Colorado Solar Permitting Fees May Fall With New Legislation

Date: 28 Mar 2011 | posted in: Energy, Energy Self Reliant States | 0 Facebooktwitterredditmail

A few weeks ago we posted on the adverse impact of solar permitting fees on residential and other small-scale distributed solar PV projects.  Vote solar provides an update and progress in Colorado:

Vote Solar recently teamed up with COSEIA to collect and evaluate the current state of [solar] permitting in 34 local jurisdictions throughout the state.  Survey says? In practice, solar permitting requirements vary widely from one jurisdiction to the next due to different permitting plan review processes and other extraneous fees. This has resulted in piecemeal local permitting practices that are often costly, complex, non-transparent and time-intensive. The process is arduous for solar installers and increases costs to consumers. Among the 34 cities and counties surveyed, Breckenridge, Colorado Springs, and Denver are doing permits on the fast and cheap. On the slower, more expensive end are Arapahoe County, Aurora and Commerce City…

The findings reinforce the need for Colorado’s juridications to adopt standardized, streamlined solar permitting practices. The Colorado Fair Permit Act (HB 11-1199) has passed out of the House on a 64-1 vote and now moves on to the Senate. Stay tuned!

Solar permitting remains a looming cost barrier to distributed solar, so it’s great to see that Vote Solar’s Project:Permit is gaining traction.

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Does Wal-Mart Really Need Our Tax Dollars?

Date: 1 Dec 2003 | posted in: Retail | 0 Facebooktwitterredditmail

Typical of shopping centers built decades ago, Alameda Square in Denver is a cheap, single-story strip of stores. It’s ugly and rundown. But that does not deter shoppers. Mostly Asian Americans, shoppers come from miles around to patronize more than a dozen Asian-owned businesses, including two grocery stores, two restaurants, a hair salon, a clothing shop, a jeweler and a bakery. On a weekday afternoon, the parking lot buzzes with activity. Inside Pacific Ocean International Supermarket, the dingy exterior gives way to bright lights, shelves stocked with canned bamboo shoots and dried fish and aisles of shoppers. Most of Alameda Square’s businesses are profitable. Together they generate about $125,000 a year in sales tax revenue. But if the city of Denver has its way, these small businesses will be evicted to make way for a Wal-Mart super-center. … Read More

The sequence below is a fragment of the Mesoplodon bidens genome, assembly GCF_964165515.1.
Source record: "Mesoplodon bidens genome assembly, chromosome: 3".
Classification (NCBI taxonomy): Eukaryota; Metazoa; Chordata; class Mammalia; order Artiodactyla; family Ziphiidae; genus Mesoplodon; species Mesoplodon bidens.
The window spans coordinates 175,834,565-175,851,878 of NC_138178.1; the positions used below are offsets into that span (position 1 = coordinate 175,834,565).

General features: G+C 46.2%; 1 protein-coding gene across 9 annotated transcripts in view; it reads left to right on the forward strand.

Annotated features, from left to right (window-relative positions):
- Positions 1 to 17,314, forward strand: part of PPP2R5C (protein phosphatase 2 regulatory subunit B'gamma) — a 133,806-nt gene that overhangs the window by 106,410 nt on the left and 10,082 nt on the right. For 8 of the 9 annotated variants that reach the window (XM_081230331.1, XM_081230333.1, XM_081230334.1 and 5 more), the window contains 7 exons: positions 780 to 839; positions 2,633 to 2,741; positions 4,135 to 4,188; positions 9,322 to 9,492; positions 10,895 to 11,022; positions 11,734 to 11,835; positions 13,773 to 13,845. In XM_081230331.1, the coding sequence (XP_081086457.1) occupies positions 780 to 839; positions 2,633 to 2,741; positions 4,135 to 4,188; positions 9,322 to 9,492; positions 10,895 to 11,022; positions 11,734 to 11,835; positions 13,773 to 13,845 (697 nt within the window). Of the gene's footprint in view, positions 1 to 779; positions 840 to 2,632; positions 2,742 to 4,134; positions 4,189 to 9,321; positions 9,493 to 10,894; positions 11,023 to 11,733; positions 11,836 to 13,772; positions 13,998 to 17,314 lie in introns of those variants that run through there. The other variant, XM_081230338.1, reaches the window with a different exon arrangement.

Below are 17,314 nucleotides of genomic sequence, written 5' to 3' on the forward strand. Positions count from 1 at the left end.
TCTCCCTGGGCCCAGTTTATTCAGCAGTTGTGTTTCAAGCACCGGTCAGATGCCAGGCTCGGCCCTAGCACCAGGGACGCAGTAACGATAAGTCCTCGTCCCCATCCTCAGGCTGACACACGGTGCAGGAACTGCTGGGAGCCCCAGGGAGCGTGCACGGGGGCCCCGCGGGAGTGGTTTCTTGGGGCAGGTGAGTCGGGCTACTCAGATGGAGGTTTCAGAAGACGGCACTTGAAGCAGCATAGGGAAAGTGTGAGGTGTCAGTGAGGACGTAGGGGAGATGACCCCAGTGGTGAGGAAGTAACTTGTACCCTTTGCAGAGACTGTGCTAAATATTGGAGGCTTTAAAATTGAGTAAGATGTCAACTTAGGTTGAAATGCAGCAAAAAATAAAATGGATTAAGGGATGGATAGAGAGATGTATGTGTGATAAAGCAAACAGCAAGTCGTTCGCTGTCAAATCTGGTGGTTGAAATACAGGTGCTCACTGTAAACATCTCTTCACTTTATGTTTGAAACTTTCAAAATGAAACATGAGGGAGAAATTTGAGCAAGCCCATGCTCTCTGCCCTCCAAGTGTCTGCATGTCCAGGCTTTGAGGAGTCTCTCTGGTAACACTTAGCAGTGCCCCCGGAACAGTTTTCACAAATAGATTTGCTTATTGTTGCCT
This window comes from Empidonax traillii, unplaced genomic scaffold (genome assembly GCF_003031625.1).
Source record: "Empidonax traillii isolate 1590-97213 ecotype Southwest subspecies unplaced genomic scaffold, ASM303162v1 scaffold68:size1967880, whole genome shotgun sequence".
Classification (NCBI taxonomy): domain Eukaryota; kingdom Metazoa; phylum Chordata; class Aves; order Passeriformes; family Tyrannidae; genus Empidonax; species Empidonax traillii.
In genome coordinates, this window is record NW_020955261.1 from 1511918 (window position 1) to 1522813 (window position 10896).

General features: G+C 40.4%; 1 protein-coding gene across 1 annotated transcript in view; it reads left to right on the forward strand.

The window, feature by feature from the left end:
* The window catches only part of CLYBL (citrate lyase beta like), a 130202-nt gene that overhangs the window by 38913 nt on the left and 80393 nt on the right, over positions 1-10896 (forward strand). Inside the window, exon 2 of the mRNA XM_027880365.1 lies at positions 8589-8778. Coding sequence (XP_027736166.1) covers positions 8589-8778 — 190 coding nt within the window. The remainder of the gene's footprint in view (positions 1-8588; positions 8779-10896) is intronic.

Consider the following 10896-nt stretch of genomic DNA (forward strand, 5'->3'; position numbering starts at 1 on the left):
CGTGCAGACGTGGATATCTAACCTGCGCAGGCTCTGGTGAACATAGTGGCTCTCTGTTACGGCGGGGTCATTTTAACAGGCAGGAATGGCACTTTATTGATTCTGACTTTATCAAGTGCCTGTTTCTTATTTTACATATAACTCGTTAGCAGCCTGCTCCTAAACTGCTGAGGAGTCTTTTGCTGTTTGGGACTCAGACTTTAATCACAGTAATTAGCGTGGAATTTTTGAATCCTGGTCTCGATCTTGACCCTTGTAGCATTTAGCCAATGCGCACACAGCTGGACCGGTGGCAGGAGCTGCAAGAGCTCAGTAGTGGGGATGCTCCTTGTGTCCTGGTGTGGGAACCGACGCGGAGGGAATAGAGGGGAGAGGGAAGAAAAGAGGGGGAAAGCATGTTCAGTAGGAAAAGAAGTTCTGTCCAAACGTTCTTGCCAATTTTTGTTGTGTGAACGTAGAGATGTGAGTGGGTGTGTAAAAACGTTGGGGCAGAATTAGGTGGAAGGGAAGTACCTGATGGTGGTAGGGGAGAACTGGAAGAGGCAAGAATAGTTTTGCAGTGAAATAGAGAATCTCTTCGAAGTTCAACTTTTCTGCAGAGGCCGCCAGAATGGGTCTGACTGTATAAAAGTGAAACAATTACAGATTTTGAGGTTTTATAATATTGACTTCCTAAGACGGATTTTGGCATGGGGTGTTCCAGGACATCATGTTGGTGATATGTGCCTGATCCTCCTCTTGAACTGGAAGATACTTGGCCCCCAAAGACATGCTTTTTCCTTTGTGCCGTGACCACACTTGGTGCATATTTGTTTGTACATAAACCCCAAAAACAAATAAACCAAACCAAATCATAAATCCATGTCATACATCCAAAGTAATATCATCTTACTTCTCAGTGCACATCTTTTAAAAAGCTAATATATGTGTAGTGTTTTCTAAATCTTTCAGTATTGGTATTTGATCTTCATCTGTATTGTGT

Carbondale Voters Defeat Shopping Center

Date: 1 Jul 2003 | posted in: Retail | 0 Facebooktwitterredditmail

On July 15, citizens in Carbondale, Colorado, voted 57 to 43 percent to reject a 252,000-square-foot shopping center anchored by a Target store. The hotly debated referendum produced the largest election turnout in the town’s history. Carbondale is a community of 5,200 people in the Roaring Fork Valley between Glenwood Springs and Aspen. Carbondale has a lively downtown of locally owned businesses, including hardware, book, and clothing stores. … Read More

Denver’s Asian Businesses Force Wal-Mart Retreat

Date: 1 Aug 2002 | posted in: Retail | 0 Facebooktwitterredditmail

Strong protest from dozens of Asian small business owners has led Wal-Mart to drop plans for a giant supercenter in west Denver. Wal-Mart had been working with the Denver Urban Renewal Authority (DURA) to condemn and bulldoze Alameda Square, a shopping center housing some 25 Vietnamese, Cambodian, Laotian and Chinese businesses, including the city’s largest Asian grocery store. This spring, DURA declared the center "blighted," the first step in evicting the businesses and clearing the way for Wal-Mart.… Read More

Small Businesses Fight Abuse of Eminent Domain

Date: 1 Aug 2002 | posted in: Retail | 0 Facebooktwitterredditmail

Denver’s Asian stores are not alone in facing condemnation for a national chain. In a growing number of court cases around the country, small business owners are challenging attempts by local and state governments to seize their property for chain store development. Traditionally, eminent domain—the power of government to take private property for public use, provided that the owner receive market value—has been used for schools, roads, and other public infrastructure. … Read More

How Boulder Businesses are Staying Ahead of the Chains

Date: 23 Oct 2001 | posted in: Retail | 0 Facebooktwitterredditmail

If you visit Boulder, Colorado, you can’t miss it. It’s displayed on the door or window of nearly every locally owned business in town: the Mountain Sun Pub & Brewery on Pearl Street, Heritage Bank on 9th, Albums on the Hill. Stop for coffee at Sidney’s Cafe and it’ll be on the side of your cup. At the Boulder Book Store and you’ll find it on the complimentary bookmarks. Open up the Boulder Weekly and you’ll see it in an advertisement for local video and music stores. … Read More

In Boulder, Buying Local Pays

Date: 1 Mar 2001 | posted in: Retail | 0 Facebooktwitterredditmail

Residents of Boulder, Col. no longer have to choose between supporting a locally owned retailer and shopping elsewhere for a better deal. For $15—less than the price of membership at one warehouse buying club—they can purchase a Community Benefit Card from the Boulder Independent Business Alliance (BIBA). The card provides discounts and other benefits at more than 60 local businesses, with most knocking 10 percent off every product and service they offer. … Read More

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